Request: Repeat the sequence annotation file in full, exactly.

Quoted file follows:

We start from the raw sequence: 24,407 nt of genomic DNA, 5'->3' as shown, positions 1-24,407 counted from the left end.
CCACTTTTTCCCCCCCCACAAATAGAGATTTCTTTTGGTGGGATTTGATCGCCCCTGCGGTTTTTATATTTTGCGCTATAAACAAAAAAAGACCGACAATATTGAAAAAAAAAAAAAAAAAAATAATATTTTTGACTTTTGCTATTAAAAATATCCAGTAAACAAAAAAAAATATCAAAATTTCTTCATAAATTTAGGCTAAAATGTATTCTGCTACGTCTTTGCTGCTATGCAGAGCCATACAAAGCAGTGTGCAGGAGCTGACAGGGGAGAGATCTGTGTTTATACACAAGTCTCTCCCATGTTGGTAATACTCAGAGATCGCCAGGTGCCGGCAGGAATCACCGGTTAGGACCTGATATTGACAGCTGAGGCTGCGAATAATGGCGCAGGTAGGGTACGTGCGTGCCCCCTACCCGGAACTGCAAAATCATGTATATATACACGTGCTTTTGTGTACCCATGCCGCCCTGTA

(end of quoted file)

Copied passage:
We start from the raw sequence: 24,407 nt of genomic DNA, 5'->3' as shown, positions 1-24,407 counted from the left end.
CCACTTTTTCCCCCCCCACAAATAGAGATTTCTTTTGGTGGGATTTGATCGCCCCTGCGGTTTTTATATTTTGCGCTATAAACAAAAAAAGACCGACAATATTGAAAAAAAAAAAAAAAAAAATAATATTTTTGACTTTTGCTATTAAAAATATCCAGTAAACAAAAAAAAATATCAAAATTTCTTCATAAATTTAGGCTAAAATGTATTCTGCTACGTCTTTGCTGCTATGCAGAGCCATACAAAGCAGTGTGCAGGAGCTGACAGGGGAGAGATCTGTGTTTATACACAAGTCTCTCCCATGTTGGTAATACTCAGAGATCGCCAGGTGCCGGCAGGAATCACCGGTTAGGACCTGATATTGACAGCTGAGGCTGCGAATAATGGCGCAGGTAGGGTACGTGCGTGCCCCCTACCCGGAACTGCAAAATCATGTATATATACACGTGCTTTTGTGTACCCATGCCGCCCTGTA